Monday, May 14, 2018

Margot Kidder - My Generation's Lois Lane - Has Merged With The Infinite

Multiple news sources are reporting the passing of actor Margot Kidder.

Kidder was, to my generation, Lois Lane.

Arguably, Kidder's portrayal was the one that reset Lois as the Rosalind Russell-model news woman that she'd been in the Golden Age and that we simply expect in portrayals of Lois today.

The Adventures of Superman brought us Phyllis Coates and  Noel Neill as Lois, and we had a few animated versions in there, and all of that was pre-dated by the radio show.  I'll argue that Coates' Lois is closer to what we expect from a modern interpretation of Lois than Neill.

Sure, that changed a lot in the 1970's Superman's Girlfriend Lois Lane comics, but with Kidder's portrayal it felt like we got a pure version of Lois - this was a modern working woman and a hard-nosed journalist who was well aware of her own problems with spelling.  She was tough, competitive and not afraid of some trouble or to throw a punch.

If it's been a while, go back and watch the patio sequence in Superman: The Movie or the helicopter sequence.  She's absolutely spot on amazing.

I *liked* Lois a lot growing up (the crush would develop in college) - and without exactly putting it into so many words understood why Superman would fall for this difficult, strong-headed person.  Courage, a desire for truth and a bit of cynicism she's willing to drop when she gets something real to hang onto - it's all there.  When I was older and watching Superman again from a perspective closer to that of an adult - suddenly that patio sequence went from the thing you sit through to get back to the action and I bought into it lock, stock and barrel.

Lois is our voice telling us it's too incredible to believe, but if we get out of our own way, we can see Superman is everything he says.  If she's marveling at Superman - sure.  But she also gives Superman something to marvel at.  That's no small task for any actor to try to convey, but from her interactions with Clark to her approach to the space-god sitting on her patio set, she's still keeping up with him, and it's a tremendous moment and a humanizing bit for the guy in the red cape with perfect teeth.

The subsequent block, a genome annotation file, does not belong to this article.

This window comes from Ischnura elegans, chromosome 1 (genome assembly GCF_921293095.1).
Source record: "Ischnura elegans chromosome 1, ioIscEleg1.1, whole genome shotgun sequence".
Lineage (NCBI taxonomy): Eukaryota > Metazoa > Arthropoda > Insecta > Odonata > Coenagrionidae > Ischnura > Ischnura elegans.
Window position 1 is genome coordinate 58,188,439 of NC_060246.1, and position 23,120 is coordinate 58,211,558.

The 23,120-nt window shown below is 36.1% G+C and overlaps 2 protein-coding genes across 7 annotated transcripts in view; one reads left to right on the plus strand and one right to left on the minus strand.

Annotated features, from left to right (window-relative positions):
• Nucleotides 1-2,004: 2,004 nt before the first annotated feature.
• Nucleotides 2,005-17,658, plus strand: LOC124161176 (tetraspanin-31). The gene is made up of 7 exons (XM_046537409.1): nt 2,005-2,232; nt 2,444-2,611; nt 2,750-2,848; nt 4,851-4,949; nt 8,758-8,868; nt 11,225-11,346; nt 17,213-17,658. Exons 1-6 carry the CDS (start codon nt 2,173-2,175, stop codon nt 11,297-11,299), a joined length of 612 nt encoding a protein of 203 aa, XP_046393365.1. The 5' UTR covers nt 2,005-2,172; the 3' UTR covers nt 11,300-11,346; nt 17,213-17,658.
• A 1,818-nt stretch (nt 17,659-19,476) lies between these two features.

There's a lot in that sequence that's in the nuance, the eyes, the double-entrendre.  It's clearly Kidder's sweet spot, not that she doesn't handle the broad madness of the helicopter sequence with perfection, from the scream of horror to the realization she is being held by a man flying in mid-air.  She's the reminder that we haven't seen Superman before - there is no man in a red cape and blue suit up until that moment - and it's perfection.

There's plenty good she did in Superman II, and it's unfortunate that the she got crosswise with the Salkinds for Superman III, because she has a weirdly good scene with Reeve in Superman IV - a bright spot of character in an otherwise terrible movie.

I've not seen much of the rest of Kidder's filmography outside of the Superman films.  She's in Amityville Horror, but I haven't watched that since high school, and she would appear in various TV shows and films, I think suffering from some of what Reeve suffered from - immediate identification with a part rather than a nod as an actor (this was common up until a few years ago, kids).

And, of course, Kidder famously suffered from mental illness with a widely reported breakdown and financial issues.  But the last fifteen years, she'd seemed well and had not hidden what occurred, speaking about it from time to time.  She appeared at Cons on a regular basis - and I will now forever be kicking myself because I had a ticket to meet her in San Antonio a couple of years back but she was arriving late so I was unable to stick around.  But the point is: she was still meeting fans, still signing autographs and one of the prized items hanging on the wall of my office is a pic obtained by JimD, which Ms. Kidder signed. 

Since Kidder we've had all sorts of players trying to match what she brought to the screen, all with varying results.  I can't help that I'm a person born in the 1970's and I imprinted on Kidder, but I do think everyone else has more or less been playing catch-up*.

DC/WB would do well to return to the edgy city-beat reporter that Lois is, that Kidder uncovered beneath decades of brutal sexual politics of the mid-20th Century.  Find the hyper-competitive, scrappy brawler who will strap themselves to an elevator or pick a fight with an armed mugger.  And still be the girl you want to look at from behind your glasses hoping she'll see the real you.

We'll miss you, Margot Kidder.  You were always a vibrant force, and we'll always remember you.

*I feel for Amy Adams playing Lois.  A mostly thankless task, but I am betting the money is sweet.

1 comment:

Stuart said...

You picked stills from two of my favorite shots: just after she reads the note signed "A Friend," and just after he tells her he's single but if he were dating someone she'd "be the first to know about it *coy grin*." A huge part of her role was reacting to him.

But for me as a kid seeing Superman grow up, Clark was my touchstone. So I was right there with him, when he was falling for her. I never found the Can You Read My Mind sequence boring or corny, as many people my age did. That was the heart of the movie for me.

She was great. She made Superman greater. I will miss her.